Featured Articles

Nvidia GTX 980 reviewed

Nvidia GTX 980 reviewed

Nvidia has released two new graphics cards based on its latest Maxwell GPU architecture. The Geforce GTX 970 and Geforce GTX…

More...
Nvidia adjusts GTX 980 and GTX 970 pricing

Nvidia adjusts GTX 980 and GTX 970 pricing

It appears that Nvidia has been feeling the pulse of the market and took some note from comments regarding the original…

More...
iPhone 6 and 6 Plus reviews are up and they are good

iPhone 6 and 6 Plus reviews are up and they are good

Apple is dancing the same dance year after year. It releases the iPhone and two days before they start shipping it…

More...
Amazon announces three new tablets

Amazon announces three new tablets

Amazon has just released three new tablets starting with the $99 priced 6-inch Kindle Fire HD6. This is a 6-inch tablet…

More...
PowerColor TurboDuo R9 285 reviewed

PowerColor TurboDuo R9 285 reviewed

Today we will take a look at the PowerColor TurboDuo Radeon R9 285. The card is based on AMD’s new…

More...
Frontpage Slideshow | Copyright © 2006-2010 orks, a business unit of Nuevvo Webware Ltd.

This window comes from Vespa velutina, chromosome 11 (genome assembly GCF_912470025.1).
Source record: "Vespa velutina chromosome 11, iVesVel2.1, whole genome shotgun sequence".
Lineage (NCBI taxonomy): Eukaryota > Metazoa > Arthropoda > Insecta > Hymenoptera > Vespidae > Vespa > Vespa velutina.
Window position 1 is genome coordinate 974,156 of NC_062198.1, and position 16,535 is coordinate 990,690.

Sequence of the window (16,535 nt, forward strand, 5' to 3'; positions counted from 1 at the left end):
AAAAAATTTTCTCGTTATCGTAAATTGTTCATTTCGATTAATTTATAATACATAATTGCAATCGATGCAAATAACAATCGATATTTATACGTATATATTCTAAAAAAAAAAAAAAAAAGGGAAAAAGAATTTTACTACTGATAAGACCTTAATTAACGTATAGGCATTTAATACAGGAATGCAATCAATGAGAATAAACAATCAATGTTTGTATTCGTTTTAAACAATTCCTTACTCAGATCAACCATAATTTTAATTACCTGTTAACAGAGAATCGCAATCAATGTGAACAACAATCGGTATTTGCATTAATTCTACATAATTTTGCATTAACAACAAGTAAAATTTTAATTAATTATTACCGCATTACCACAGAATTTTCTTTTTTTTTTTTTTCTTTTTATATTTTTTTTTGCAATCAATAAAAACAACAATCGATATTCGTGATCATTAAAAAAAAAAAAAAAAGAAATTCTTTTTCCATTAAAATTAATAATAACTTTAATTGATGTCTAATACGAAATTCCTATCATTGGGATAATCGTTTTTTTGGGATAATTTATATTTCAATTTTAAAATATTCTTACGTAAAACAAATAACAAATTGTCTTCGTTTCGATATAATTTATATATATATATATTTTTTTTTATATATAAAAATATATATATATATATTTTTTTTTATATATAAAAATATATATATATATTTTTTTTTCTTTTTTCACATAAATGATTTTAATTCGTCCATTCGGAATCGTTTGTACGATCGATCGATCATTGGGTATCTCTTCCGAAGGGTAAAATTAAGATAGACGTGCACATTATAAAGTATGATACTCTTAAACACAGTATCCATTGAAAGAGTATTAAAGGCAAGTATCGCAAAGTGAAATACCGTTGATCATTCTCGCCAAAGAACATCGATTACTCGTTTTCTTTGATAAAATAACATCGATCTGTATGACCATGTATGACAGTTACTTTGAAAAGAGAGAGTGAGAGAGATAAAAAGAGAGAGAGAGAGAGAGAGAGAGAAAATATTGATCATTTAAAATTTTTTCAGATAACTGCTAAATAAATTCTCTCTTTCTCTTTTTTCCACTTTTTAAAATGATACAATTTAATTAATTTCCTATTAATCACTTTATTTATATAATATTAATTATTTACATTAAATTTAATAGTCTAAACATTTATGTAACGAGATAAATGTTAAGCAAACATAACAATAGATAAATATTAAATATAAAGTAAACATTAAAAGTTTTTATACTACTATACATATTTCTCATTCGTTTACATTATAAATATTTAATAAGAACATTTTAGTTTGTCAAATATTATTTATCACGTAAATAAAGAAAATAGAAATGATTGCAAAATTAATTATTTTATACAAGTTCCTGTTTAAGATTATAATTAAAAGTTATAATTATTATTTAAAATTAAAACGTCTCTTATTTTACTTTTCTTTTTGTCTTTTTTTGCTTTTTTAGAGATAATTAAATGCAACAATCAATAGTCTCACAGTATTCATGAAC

Monday, 18 February 2013 11:13

Mobile revolution creates immobile losers

Written by Nick Farrell



Can’t be bothered moving

Although it has been dubbed the mobile revolution, it appears that mobile phones are making more people less mobile.

According to a new survey, people are getting so lazy that they will actually text or phone someone who is in the next room rather than get off their bottoms and walk. The Halifax Insurance Digital Home Index said that half of the population admits to calling, texting or emailing friends and family in the next room. These are Brits of course, only a few generations ago a large chunk of the population was building an empire in India, China and Africa. Now it seems that they consider the next room a distant call.

Needless to say three quarters of Britons say they would struggle to get through one day without mobile phones, tablets and laptops. One person in five prefers to speak on the phone or communicate via social media such as Twitter or Facebook. The poll of 2,500 adults found that 25 per cent of people admitted to checking their emails and messages in bed while ten per cent checked their messages in the bathroom.

Nick Farrell

E-mail: This e-mail address is being protected from spambots. You need JavaScript enabled to view it
blog comments powered by Disqus

 

Facebook activity

Latest Commented Articles

Recent Comments